Serpent's Stout - The Lost Abbey
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Ratings: 1,365 | Reviews: 533 | Display Reviews Only:
4/5 rDev -5.7%
Thanks for the trade Crushinat0r. Pours a chocolately thick dark brown with lots of attractive dark brown head. Balance is always worth currency, and this RIS has it. Chocolate and roast and not overdone though substantially roasty. Thick mouthfeel. I have had lots of great imperial stouts recently, and this is included in the group. Satisfying and very drinkable.
08-17-2008 03:13:37 | More by Sammy
4/5 rDev -5.7%
Lots of CO2 in this one. Didn't quite foam over like the Angels Share but it created a very tall brown head that had some pretty good retention to it. There was little to no light shinning through the beer in my pint glass and it was a solid black color.
Aroma was roasted and chocolatey but not too roasted. It was a nice balance. I agree with the last guy that this could probably use a year but it was pretty good brand new.
Taste was sweet and roasted with mild to moderate bitterness. Not too much coffee in the taste which is what I was expecting when I bought this. The harshness of the roasted grains were manageable but it didn't blend with the sweet flavors as well as it could have. Overall a nice tasting stout.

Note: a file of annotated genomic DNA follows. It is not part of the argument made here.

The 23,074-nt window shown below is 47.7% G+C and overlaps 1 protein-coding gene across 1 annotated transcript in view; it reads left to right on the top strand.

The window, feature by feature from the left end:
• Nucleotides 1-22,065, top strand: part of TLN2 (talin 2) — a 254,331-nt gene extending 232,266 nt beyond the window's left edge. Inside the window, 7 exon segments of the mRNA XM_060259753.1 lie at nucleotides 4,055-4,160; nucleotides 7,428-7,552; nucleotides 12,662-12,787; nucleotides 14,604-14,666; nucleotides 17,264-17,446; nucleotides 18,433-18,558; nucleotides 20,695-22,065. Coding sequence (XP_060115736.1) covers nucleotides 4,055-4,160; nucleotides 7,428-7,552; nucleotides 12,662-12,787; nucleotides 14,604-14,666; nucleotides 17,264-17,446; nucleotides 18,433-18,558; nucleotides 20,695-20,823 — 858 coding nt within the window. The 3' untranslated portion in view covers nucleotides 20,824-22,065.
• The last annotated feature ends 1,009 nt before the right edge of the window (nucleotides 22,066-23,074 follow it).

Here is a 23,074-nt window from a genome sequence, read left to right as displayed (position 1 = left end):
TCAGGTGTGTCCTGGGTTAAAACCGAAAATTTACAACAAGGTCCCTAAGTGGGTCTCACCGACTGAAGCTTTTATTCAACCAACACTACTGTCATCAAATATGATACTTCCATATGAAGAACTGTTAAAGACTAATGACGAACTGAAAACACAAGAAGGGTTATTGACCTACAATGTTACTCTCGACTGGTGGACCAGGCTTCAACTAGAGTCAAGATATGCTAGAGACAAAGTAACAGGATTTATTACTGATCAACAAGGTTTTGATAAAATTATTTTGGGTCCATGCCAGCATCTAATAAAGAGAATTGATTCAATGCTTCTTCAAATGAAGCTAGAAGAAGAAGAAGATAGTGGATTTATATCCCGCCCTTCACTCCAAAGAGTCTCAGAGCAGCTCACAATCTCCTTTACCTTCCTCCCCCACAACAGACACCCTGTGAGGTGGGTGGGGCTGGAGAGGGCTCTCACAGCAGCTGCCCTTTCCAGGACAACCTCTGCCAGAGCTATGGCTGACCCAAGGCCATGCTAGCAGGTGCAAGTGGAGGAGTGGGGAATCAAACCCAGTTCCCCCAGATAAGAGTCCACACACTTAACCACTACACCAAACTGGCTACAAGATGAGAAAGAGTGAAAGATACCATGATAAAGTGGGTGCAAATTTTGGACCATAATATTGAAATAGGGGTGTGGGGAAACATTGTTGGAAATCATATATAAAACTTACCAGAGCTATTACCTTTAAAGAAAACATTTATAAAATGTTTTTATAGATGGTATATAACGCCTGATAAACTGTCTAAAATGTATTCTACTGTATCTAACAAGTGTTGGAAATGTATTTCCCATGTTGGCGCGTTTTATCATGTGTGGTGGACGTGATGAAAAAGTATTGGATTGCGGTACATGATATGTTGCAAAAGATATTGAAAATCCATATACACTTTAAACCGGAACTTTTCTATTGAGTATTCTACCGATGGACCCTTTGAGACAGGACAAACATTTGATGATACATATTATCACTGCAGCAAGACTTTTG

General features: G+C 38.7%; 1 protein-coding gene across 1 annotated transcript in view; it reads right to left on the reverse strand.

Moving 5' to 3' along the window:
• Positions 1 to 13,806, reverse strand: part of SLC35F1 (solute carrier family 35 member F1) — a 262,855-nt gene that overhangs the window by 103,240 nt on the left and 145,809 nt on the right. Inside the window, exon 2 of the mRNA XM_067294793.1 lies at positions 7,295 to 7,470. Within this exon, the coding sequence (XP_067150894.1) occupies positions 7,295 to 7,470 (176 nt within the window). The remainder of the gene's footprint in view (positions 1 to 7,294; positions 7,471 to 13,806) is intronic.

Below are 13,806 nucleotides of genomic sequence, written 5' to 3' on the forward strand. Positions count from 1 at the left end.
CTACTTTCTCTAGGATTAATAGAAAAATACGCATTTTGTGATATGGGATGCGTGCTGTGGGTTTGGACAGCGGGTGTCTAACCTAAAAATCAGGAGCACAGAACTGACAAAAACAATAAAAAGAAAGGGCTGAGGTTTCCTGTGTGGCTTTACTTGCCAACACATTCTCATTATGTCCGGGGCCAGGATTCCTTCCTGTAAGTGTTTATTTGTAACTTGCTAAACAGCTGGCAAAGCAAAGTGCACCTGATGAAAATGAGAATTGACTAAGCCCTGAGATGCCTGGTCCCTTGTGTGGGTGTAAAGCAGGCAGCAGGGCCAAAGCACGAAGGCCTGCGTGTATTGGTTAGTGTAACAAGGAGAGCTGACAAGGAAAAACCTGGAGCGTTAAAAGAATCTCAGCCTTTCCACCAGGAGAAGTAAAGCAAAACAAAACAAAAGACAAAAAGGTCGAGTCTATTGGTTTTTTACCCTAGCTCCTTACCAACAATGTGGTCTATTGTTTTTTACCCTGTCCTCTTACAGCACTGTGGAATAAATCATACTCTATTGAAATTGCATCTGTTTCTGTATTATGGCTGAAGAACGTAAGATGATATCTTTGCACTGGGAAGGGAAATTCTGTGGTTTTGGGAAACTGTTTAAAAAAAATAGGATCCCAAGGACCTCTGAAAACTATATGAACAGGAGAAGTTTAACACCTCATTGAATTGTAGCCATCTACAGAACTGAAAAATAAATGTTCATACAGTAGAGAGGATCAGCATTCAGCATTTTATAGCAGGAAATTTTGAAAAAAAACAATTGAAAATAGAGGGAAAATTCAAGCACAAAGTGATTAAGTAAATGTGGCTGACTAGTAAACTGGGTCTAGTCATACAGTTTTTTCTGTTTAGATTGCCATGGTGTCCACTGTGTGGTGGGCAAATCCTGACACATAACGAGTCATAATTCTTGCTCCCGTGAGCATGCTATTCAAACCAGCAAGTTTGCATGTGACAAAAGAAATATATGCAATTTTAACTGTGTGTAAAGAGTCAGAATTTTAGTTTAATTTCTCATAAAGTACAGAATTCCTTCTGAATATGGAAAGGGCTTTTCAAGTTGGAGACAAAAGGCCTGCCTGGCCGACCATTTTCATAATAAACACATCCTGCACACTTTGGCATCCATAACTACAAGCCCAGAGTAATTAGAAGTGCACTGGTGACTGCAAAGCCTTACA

Body was thick and carbonated. Pretty drinkable. Would drink it again if it wasnt $11.50.
04-24-2008 21:32:19 | More by t0rin0
4.4/5 rDev +3.8%
Thanks to Ransackingpete for sharing this one!
Bottled sometime in 2012 (date stamp is partially smudged off).
Pours an opaque black with a 1/2 inch dark khaki head that fades to an oily film. Small dots and streaks of lace slowly drip back into the remaining beer on the drink down. Smell is of dark roasted malt, cocoa powder, coffee beans, and some alcohol aromas. Chocolate chip cookie dough aromas come out as the beer warms. Taste is of dark roasted malt, chocolate chip cookie dough, roasted coffee beans, and a slight alcohol kick on the finish. There is a very nice roasty bitterness on the palate with each sip. This beer has a light level of carbonation with a thick and creamy mouthfeel. Overall, this is a very good stout with some awesome aromas and flavors.
02-01-2012 04:45:39 | More by UCLABrewN84
3.85/5 rDev -9.2%
Bottle shared by drabmuh. Served in a tulip.
Pours near black without any head other than a few bubbles forming a collar around the edges. No lacing to stick. Not a good sign in the carbonation department. The nose is slightly roasty with a good amount of chocolate. Hints of coffee as well. The flavor is pretty good with some roast and chocolate and a bit of sweetness in the background. Mouthfeel is medium without any carbonation to hold anything up. Drinkability is pretty good, even with the low carbonation.